Aston Martin makes disappointing stock market debut

Shares in Aston Martin made their stock market debut on Wednesday.

Having opened at £19 a share, they soon dipped to 6.6 percent when trading went underway, valuing the group just over £4 billion.

25 percent of the luxury carmaker’s stock went on sale to institutional investors, company staff, customers and members of the Aston Martin Owners Club.

Private investors will be able to purchase shares from Monday.

“We are delighted by the positive response we have received from investors across the world and are very pleased to welcome our new shareholders to the register,” said the group’s chief executive, Andy Palmer. 

Palmer added that the listing was “a historic milestone” for Aston Martin, a company which has gone bust seven times.

Last month Aston Martin guided investors and said shares would be sold at between £17.50 and £22.50.

Jasper Lawler, an analyst at London Capital Group, said: “The first public listing of a British carmaker in decades has the kind of ‘dinner party’ appeal that few IPOs share. We think the iconic status of this century-old British motoring brand, coupled with its relative insulation against Brexit or trade tensions, make this listing a compelling proposition.”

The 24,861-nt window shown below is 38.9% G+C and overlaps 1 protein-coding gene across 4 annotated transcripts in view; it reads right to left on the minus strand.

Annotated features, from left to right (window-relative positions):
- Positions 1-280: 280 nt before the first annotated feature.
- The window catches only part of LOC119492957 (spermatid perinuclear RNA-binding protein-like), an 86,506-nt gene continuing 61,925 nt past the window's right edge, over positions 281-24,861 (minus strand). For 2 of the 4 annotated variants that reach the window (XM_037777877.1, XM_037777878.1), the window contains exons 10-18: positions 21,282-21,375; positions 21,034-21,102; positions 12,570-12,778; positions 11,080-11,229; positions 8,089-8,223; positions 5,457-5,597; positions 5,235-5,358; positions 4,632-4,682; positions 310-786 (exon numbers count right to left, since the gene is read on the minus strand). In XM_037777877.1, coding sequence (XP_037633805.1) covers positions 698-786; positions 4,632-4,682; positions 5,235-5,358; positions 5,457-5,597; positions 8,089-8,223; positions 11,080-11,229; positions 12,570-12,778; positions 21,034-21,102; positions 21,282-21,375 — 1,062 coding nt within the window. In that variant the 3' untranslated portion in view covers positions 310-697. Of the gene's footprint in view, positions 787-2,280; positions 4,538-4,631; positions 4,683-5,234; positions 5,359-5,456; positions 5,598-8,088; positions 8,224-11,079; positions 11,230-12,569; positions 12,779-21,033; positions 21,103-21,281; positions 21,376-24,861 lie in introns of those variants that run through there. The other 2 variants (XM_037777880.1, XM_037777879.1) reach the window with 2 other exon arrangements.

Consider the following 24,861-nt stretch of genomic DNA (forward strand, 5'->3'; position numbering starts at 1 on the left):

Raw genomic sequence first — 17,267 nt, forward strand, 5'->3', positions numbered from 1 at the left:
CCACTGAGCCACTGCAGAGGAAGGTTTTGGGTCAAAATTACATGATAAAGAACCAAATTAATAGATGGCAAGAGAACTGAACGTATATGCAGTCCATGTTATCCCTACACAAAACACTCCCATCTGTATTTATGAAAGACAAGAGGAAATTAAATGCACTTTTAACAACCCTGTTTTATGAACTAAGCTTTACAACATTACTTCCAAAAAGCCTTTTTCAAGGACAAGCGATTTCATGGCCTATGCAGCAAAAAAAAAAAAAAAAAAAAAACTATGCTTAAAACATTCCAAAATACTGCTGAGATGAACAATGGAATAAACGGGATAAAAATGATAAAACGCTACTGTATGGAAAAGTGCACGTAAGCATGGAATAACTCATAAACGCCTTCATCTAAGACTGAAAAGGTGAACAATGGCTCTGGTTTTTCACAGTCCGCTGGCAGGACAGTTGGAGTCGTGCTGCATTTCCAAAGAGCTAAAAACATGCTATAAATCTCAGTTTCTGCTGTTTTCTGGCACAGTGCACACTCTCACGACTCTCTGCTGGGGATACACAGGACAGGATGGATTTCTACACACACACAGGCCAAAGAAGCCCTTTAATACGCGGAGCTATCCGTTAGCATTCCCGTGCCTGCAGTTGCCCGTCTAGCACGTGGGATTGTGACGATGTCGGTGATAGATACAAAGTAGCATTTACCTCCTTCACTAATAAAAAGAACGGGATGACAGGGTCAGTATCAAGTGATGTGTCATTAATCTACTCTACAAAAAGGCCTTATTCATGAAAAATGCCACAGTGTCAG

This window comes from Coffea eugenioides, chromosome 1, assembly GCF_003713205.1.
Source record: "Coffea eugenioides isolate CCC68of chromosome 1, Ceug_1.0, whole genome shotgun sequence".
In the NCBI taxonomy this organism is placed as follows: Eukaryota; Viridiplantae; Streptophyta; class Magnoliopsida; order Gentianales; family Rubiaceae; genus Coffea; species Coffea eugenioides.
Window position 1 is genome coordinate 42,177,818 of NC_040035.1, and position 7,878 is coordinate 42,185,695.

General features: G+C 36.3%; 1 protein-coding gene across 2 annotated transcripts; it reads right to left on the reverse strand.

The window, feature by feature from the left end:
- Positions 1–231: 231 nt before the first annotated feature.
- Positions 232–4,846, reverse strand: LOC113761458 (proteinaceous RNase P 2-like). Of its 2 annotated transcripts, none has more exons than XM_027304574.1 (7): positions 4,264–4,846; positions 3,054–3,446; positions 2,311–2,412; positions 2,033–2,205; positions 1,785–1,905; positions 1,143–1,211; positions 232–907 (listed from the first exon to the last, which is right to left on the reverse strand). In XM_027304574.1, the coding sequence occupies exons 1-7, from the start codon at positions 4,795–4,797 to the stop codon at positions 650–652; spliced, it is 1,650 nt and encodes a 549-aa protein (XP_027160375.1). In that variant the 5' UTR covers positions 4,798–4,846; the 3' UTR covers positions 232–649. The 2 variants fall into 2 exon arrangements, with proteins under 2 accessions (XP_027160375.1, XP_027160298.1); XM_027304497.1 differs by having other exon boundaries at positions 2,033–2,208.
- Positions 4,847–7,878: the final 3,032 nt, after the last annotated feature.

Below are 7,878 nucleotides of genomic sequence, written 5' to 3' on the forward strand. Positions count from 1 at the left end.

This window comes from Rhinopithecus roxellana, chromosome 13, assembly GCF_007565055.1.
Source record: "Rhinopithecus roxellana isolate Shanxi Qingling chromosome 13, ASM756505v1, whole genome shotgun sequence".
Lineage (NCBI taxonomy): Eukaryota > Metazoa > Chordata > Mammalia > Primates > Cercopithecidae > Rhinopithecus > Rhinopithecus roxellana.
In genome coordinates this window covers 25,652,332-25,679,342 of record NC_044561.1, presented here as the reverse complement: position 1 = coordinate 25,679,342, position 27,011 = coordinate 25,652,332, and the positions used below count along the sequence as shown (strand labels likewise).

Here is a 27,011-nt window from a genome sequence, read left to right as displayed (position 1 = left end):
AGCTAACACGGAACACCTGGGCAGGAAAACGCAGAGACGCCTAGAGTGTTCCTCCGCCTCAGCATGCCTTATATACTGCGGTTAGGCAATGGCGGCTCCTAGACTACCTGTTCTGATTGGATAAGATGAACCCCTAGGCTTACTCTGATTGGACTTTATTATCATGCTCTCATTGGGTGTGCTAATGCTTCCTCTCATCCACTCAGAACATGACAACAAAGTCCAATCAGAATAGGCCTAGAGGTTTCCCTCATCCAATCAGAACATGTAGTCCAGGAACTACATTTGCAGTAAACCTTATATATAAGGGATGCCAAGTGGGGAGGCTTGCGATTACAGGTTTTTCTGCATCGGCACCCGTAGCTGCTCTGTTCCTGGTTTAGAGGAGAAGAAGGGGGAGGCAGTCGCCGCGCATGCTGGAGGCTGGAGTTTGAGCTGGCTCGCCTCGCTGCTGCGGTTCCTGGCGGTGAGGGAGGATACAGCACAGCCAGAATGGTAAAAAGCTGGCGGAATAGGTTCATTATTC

The group have recorded growth over the year, with pre-tax profits rising 2.5 percent to £20.8 million. Revenues increased by eight percent to £445 million in the first half of 2018.

Aston Martin expects full-year sales for this year to rise to between 6,200 and 6,400 cars.

As part of its expansion, new projects will include building an electric flying car and luxury homes.

Palmer has also announced that part of the turnaround strategy will be targetting female buyers. The group have sold less than 4,000 cars to women in its 105-year history.

In terms of Brexit, the group has said it will not pose a major threat to production.

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Safiya focuses on business and political stories for UK Investor Magazine. Her interests include international development, travel and politics.